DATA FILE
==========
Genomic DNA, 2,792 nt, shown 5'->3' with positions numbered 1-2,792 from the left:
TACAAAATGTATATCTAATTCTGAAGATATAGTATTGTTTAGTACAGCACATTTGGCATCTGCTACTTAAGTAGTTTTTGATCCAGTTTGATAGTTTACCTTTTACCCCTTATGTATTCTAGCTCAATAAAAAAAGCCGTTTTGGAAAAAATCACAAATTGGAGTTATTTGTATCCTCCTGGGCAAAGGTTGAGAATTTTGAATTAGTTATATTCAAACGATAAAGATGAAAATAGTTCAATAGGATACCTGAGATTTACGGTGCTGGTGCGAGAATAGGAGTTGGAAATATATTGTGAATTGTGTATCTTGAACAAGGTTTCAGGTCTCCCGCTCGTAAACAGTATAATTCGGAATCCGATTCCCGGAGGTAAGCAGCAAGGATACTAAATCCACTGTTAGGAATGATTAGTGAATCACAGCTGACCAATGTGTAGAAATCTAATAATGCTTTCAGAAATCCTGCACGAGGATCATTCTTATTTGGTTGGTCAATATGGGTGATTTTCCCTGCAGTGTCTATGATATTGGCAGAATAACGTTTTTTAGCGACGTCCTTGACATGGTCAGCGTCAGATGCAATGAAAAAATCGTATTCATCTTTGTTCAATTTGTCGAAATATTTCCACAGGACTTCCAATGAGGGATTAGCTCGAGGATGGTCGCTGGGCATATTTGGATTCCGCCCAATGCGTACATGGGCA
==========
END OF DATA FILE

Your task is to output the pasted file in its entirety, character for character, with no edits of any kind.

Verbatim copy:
Genomic DNA, 2,792 nt, shown 5'->3' with positions numbered 1-2,792 from the left:
TACAAAATGTATATCTAATTCTGAAGATATAGTATTGTTTAGTACAGCACATTTGGCATCTGCTACTTAAGTAGTTTTTGATCCAGTTTGATAGTTTACCTTTTACCCCTTATGTATTCTAGCTCAATAAAAAAAGCCGTTTTGGAAAAAATCACAAATTGGAGTTATTTGTATCCTCCTGGGCAAAGGTTGAGAATTTTGAATTAGTTATATTCAAACGATAAAGATGAAAATAGTTCAATAGGATACCTGAGATTTACGGTGCTGGTGCGAGAATAGGAGTTGGAAATATATTGTGAATTGTGTATCTTGAACAAGGTTTCAGGTCTCCCGCTCGTAAACAGTATAATTCGGAATCCGATTCCCGGAGGTAAGCAGCAAGGATACTAAATCCACTGTTAGGAATGATTAGTGAATCACAGCTGACCAATGTGTAGAAATCTAATAATGCTTTCAGAAATCCTGCACGAGGATCATTCTTATTTGGTTGGTCAATATGGGTGATTTTCCCTGCAGTGTCTATGATATTGGCAGAATAACGTTTTTTAGCGACGTCCTTGACATGGTCAGCGTCAGATGCAATGAAAAAATCGTATTCATCTTTGTTCAATTTGTCGAAATATTTCCACAGGACTTCCAATGAGGGATTAGCTCGAGGATGGTCGCTGGGCATATTTGGATTCCGCCCAATGCGTACATGGGCA